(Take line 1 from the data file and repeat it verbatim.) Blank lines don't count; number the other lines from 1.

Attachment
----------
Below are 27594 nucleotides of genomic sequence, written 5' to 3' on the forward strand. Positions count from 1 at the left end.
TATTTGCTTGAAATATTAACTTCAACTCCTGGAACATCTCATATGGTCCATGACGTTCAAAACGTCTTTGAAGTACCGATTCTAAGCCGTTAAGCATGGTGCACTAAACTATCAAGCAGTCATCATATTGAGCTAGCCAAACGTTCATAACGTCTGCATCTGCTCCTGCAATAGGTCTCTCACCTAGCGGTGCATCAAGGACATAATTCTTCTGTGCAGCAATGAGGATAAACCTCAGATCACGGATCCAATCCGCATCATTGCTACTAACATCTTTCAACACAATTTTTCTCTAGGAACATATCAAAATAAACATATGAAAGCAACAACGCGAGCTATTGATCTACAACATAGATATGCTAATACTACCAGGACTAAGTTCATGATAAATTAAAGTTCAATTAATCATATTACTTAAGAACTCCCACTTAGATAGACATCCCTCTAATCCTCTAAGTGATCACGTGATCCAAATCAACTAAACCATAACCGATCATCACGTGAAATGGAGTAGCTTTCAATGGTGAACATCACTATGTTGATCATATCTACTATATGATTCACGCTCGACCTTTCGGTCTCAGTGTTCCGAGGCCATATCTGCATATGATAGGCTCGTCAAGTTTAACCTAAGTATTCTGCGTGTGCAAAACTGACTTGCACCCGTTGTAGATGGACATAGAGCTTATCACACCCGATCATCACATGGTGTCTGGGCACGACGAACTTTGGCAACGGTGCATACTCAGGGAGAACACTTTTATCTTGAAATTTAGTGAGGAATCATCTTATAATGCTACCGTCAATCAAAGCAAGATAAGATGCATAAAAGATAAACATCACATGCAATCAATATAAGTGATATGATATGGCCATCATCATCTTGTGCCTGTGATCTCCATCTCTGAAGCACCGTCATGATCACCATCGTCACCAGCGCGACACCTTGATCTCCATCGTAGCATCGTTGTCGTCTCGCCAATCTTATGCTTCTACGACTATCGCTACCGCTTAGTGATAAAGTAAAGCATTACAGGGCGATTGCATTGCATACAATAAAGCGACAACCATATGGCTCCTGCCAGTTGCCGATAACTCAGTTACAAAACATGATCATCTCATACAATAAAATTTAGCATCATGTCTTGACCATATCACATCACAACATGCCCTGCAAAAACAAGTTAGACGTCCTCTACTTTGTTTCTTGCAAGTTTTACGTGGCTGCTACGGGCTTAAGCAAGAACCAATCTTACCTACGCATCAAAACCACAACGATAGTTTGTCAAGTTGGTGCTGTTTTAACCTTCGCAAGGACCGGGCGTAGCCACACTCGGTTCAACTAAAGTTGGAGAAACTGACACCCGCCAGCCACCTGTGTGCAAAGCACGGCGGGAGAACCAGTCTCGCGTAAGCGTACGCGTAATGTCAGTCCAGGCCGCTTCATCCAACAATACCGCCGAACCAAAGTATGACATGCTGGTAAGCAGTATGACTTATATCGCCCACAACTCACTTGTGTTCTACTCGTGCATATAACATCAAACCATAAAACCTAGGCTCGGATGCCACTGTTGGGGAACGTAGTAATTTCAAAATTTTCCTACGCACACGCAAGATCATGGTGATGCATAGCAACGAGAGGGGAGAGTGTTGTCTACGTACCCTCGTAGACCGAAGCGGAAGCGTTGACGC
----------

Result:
Below are 27594 nucleotides of genomic sequence, written 5' to 3' on the forward strand. Positions count from 1 at the left end.